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A message from solitary confinement

By Al-Jazeera journalist Abdullah Al-Shami

I wonder what to write on the 300th day of my incarceration and my removal from the bosom of my family and daily life; held hostage within four walls where day follows night without me being able to distinguish anything apart from the morning light and the fall of darkness; or the noise of the birds followed by that of humans and their cars and the roar of aircraft in the skies.

Writing this letter away from the attention of my jailers, as I sit in the solitary confinement cell where I have been for the past 23 days at Al-Aqrab (“scorpion”) Prison, I do not know whether it will ever reach the outside world or not. As I write these words, thousands of ideas pass through my mind. You spend days here not knowing whether your folks, whom I have seen only once during this period, are well or not. You don’t know whether the world is still as you knew it because you have been completely denied every source of news. Above all, you spend your entire day alone, mixing with no one. Even when you are allowed out for a few minutes you are alone. Yet, this is all a mere aside in contrast to being on hunger strike. It becomes more difficult and more severe when on hunger strike with no company and no work.

I tried something much tougher over eight days in May by abstaining from drinking water until I lost consciousness for a period unknown to me; I can no longer keep time in this place. Then, my body shed blood, like in a haemorrhage, and liquids I could not identify. At that time a doctor came to me and said that my body was warning me that my kidney could stop functioning. It was then that I resumed drinking water and occasionally I also drank juice. These days too, I am being approached by people such as the prison warden and the police inspector as well as others to talk to me about the strike or to search for unknown items three times a week.

I am a journalist. I have read a lot about policies and governance. Now, I realise that the authority that is holding me captive and is isolating me from the world might be doing so in order to pressure my family through rumours that I had ended the hunger strike, which I am waging as a battle for my life, or in order to make people believe these rumours and break me through the loss of people’s support. They do not seem to realise that I am already beyond that stage, completely.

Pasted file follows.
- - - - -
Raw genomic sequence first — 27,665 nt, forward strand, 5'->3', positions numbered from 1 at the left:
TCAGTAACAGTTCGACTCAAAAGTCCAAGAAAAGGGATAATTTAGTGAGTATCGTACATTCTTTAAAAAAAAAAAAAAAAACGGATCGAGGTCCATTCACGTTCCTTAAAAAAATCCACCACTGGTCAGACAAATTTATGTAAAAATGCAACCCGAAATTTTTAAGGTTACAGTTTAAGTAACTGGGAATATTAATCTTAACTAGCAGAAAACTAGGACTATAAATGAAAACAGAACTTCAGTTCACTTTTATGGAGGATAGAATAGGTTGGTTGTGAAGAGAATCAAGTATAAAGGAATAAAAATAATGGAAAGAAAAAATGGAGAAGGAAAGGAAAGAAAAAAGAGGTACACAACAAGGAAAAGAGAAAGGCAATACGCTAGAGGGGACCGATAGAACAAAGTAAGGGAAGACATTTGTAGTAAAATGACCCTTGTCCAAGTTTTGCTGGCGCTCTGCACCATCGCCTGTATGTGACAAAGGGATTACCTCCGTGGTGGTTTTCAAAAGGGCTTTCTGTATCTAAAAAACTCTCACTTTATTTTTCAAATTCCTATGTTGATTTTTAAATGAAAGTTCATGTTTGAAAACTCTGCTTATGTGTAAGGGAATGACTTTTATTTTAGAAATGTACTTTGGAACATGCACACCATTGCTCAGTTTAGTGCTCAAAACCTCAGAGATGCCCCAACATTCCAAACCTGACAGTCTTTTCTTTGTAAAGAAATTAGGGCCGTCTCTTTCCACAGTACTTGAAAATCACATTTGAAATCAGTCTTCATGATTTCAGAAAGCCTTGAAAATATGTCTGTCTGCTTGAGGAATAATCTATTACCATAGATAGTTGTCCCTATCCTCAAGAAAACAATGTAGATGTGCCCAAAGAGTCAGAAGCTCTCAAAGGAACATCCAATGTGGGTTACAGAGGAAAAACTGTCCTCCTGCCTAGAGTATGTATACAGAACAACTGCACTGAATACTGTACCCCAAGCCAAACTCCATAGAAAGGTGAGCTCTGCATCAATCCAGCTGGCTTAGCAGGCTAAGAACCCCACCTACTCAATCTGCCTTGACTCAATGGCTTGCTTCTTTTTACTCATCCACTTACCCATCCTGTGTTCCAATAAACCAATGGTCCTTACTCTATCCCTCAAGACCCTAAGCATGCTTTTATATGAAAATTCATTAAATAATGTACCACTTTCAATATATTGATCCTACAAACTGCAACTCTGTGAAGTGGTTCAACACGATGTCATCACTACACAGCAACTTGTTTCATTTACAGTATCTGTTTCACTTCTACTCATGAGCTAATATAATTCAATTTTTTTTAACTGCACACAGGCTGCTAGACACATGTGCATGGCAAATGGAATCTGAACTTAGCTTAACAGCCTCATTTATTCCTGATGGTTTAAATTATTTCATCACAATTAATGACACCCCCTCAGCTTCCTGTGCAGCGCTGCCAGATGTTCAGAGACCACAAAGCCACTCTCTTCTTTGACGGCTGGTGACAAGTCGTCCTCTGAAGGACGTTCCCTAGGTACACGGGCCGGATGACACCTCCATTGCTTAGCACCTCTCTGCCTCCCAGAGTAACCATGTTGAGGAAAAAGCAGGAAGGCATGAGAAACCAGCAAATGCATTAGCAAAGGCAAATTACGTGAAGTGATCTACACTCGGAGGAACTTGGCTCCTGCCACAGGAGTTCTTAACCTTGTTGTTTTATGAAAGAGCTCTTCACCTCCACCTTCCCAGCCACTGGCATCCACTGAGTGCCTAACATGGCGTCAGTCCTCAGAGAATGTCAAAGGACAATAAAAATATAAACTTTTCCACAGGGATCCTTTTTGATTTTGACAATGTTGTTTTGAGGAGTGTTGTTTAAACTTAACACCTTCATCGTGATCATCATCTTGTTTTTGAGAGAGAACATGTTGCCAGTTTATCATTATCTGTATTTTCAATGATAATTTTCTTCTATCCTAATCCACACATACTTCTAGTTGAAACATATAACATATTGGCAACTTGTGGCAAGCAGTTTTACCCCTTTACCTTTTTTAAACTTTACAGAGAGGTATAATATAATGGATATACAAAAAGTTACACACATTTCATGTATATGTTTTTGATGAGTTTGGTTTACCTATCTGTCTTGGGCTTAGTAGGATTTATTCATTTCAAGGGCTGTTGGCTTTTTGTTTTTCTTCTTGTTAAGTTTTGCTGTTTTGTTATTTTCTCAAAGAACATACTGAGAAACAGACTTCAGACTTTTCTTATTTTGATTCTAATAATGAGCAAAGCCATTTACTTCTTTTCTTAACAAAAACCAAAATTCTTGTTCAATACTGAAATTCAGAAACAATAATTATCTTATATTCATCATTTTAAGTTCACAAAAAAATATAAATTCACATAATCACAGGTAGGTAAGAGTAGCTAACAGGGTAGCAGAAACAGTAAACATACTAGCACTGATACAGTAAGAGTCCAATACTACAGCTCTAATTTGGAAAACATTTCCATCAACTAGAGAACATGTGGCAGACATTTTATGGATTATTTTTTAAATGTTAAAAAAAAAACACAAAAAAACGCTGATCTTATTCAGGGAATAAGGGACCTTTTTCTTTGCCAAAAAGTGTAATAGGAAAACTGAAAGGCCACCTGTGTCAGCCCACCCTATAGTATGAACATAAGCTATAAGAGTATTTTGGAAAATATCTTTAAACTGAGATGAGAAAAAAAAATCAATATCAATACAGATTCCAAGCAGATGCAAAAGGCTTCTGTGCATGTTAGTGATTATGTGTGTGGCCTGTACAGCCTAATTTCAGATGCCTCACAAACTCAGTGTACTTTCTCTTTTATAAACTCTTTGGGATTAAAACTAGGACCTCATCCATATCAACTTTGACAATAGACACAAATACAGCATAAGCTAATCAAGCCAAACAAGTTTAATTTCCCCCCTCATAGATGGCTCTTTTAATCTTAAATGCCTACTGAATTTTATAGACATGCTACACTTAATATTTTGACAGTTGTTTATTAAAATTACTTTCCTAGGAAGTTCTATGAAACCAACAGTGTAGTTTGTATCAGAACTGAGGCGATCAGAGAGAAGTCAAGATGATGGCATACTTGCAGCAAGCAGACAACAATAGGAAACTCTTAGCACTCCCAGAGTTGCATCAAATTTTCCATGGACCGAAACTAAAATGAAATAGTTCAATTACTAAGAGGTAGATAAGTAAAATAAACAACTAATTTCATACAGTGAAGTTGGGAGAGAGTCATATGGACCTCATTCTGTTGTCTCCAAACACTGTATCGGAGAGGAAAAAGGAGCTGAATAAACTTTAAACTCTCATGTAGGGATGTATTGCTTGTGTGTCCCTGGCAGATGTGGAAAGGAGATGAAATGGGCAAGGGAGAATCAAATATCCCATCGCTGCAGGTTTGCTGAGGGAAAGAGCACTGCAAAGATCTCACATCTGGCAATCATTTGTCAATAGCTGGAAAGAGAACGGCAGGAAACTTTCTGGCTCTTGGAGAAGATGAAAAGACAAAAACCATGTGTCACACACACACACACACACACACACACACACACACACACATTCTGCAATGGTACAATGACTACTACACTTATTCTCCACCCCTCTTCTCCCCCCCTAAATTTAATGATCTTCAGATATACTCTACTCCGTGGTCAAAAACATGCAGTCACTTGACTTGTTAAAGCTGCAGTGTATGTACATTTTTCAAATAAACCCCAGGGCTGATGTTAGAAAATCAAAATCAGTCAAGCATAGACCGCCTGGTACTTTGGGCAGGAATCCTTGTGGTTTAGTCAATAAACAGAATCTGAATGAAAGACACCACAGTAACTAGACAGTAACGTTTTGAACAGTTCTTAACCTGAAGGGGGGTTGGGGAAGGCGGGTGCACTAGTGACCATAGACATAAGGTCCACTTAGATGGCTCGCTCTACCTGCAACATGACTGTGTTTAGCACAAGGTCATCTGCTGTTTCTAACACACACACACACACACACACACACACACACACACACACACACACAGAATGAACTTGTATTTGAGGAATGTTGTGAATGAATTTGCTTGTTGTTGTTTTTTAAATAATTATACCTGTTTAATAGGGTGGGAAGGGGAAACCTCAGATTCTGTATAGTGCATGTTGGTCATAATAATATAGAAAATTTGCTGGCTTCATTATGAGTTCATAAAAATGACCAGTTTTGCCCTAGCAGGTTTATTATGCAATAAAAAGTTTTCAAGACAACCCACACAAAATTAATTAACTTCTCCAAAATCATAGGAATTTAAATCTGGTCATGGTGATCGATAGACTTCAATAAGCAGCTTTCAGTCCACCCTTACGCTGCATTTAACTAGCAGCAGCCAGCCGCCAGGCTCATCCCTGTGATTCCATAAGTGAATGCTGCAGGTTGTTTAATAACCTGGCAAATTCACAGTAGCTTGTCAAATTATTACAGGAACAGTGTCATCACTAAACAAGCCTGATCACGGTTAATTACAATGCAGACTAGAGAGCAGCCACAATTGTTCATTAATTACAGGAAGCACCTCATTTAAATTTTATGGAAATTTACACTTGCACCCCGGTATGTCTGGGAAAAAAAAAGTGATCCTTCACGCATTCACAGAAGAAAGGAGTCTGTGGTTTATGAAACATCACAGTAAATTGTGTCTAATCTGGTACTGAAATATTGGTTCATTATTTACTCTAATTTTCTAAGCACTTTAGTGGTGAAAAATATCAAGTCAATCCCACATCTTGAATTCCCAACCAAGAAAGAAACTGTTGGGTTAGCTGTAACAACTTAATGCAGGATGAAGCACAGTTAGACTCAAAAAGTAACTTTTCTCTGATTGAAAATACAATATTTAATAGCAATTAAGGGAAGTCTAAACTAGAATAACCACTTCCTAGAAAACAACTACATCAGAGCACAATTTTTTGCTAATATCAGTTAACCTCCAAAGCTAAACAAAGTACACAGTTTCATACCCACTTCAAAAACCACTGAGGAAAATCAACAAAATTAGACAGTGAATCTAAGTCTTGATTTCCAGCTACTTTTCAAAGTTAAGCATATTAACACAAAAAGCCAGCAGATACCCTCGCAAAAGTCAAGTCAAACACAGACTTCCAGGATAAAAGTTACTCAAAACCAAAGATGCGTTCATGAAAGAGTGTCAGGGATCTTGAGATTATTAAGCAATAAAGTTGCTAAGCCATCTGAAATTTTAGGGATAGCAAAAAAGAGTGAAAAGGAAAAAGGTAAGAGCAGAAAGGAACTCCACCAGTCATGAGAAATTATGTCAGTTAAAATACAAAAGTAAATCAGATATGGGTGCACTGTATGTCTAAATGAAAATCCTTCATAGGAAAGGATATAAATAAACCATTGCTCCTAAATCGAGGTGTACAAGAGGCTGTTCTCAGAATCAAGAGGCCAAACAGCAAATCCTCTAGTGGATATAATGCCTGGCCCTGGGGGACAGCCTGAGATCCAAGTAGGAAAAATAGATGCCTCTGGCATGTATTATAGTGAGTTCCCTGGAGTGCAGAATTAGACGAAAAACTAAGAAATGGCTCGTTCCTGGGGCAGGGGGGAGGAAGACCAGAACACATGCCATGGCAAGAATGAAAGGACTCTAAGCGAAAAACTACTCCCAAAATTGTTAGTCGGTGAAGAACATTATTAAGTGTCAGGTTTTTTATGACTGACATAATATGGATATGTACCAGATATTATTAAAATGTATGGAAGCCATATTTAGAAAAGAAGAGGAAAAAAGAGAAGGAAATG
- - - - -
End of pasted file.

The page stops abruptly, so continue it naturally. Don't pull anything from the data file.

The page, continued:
As for the battle, this is something that I have already won since all the authorities of that state have been fighting my strike although I am just one unarmed individual. And as for breaking me, let it be known that a person who possesses a resolve like mine can never be broken. As for the pressure on my wife and my family, they do not know them the way I do and they do not know that pressure only reinforces the determination of folks like us. And as for people’s support, those who believed me and believed in my cause at the outset, will surely not let me down. Those who disbelieved me and disbelieved in my cause will not believe even when they see my family take delivery of my corpse.

I do not know how long I have left of this life. Yet, if I die now it suffices to comfort me to know that this battle will continue and that freedom will one day win. I know when that happens that millions of journalists around the world will remember that a young man sacrificed his life for their freedom of speech; so that every journalist in the world will know that he or she has the absolute and full right to cover any unfolding event with all transparency and clarity, leaving it for the viewer or reader alone to judge what they watch or read.

Let it be known to every human being that no one has the right to restrict our freedom without sin or crime. I have fulfilled my mission. My final words are that I am continuing my battle until I regain my full freedom or until someone else will resume what I had started once I have departed.

One again, freedom is a promise to those who remain truthful to it.




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